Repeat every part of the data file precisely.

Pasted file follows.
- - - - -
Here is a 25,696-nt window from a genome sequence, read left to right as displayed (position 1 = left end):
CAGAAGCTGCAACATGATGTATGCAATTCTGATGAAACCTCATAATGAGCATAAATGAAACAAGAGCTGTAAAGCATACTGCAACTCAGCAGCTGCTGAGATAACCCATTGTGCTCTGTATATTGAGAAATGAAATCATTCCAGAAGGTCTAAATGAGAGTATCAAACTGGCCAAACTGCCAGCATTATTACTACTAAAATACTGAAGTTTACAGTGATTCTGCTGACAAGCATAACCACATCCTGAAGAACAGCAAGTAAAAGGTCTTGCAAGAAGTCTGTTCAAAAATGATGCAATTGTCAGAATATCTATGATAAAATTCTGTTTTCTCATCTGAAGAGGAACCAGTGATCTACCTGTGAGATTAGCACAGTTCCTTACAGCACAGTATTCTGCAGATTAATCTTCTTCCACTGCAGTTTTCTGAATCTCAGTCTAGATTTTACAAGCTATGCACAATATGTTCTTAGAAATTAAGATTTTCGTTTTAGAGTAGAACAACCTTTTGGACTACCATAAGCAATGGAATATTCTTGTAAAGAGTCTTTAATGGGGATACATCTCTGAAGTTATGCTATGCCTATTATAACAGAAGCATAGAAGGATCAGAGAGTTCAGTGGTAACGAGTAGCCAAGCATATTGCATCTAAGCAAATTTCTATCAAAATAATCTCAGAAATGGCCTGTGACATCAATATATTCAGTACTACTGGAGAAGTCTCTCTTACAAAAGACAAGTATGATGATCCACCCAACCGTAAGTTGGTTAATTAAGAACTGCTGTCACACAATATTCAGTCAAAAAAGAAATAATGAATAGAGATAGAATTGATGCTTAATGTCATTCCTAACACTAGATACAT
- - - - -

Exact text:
Here is a 25,696-nt window from a genome sequence, read left to right as displayed (position 1 = left end):
CAGAAGCTGCAACATGATGTATGCAATTCTGATGAAACCTCATAATGAGCATAAATGAAACAAGAGCTGTAAAGCATACTGCAACTCAGCAGCTGCTGAGATAACCCATTGTGCTCTGTATATTGAGAAATGAAATCATTCCAGAAGGTCTAAATGAGAGTATCAAACTGGCCAAACTGCCAGCATTATTACTACTAAAATACTGAAGTTTACAGTGATTCTGCTGACAAGCATAACCACATCCTGAAGAACAGCAAGTAAAAGGTCTTGCAAGAAGTCTGTTCAAAAATGATGCAATTGTCAGAATATCTATGATAAAATTCTGTTTTCTCATCTGAAGAGGAACCAGTGATCTACCTGTGAGATTAGCACAGTTCCTTACAGCACAGTATTCTGCAGATTAATCTTCTTCCACTGCAGTTTTCTGAATCTCAGTCTAGATTTTACAAGCTATGCACAATATGTTCTTAGAAATTAAGATTTTCGTTTTAGAGTAGAACAACCTTTTGGACTACCATAAGCAATGGAATATTCTTGTAAAGAGTCTTTAATGGGGATACATCTCTGAAGTTATGCTATGCCTATTATAACAGAAGCATAGAAGGATCAGAGAGTTCAGTGGTAACGAGTAGCCAAGCATATTGCATCTAAGCAAATTTCTATCAAAATAATCTCAGAAATGGCCTGTGACATCAATATATTCAGTACTACTGGAGAAGTCTCTCTTACAAAAGACAAGTATGATGATCCACCCAACCGTAAGTTGGTTAATTAAGAACTGCTGTCACACAATATTCAGTCAAAAAAGAAATAATGAATAGAGATAGAATTGATGCTTAATGTCATTCCTAACACTAGATACAT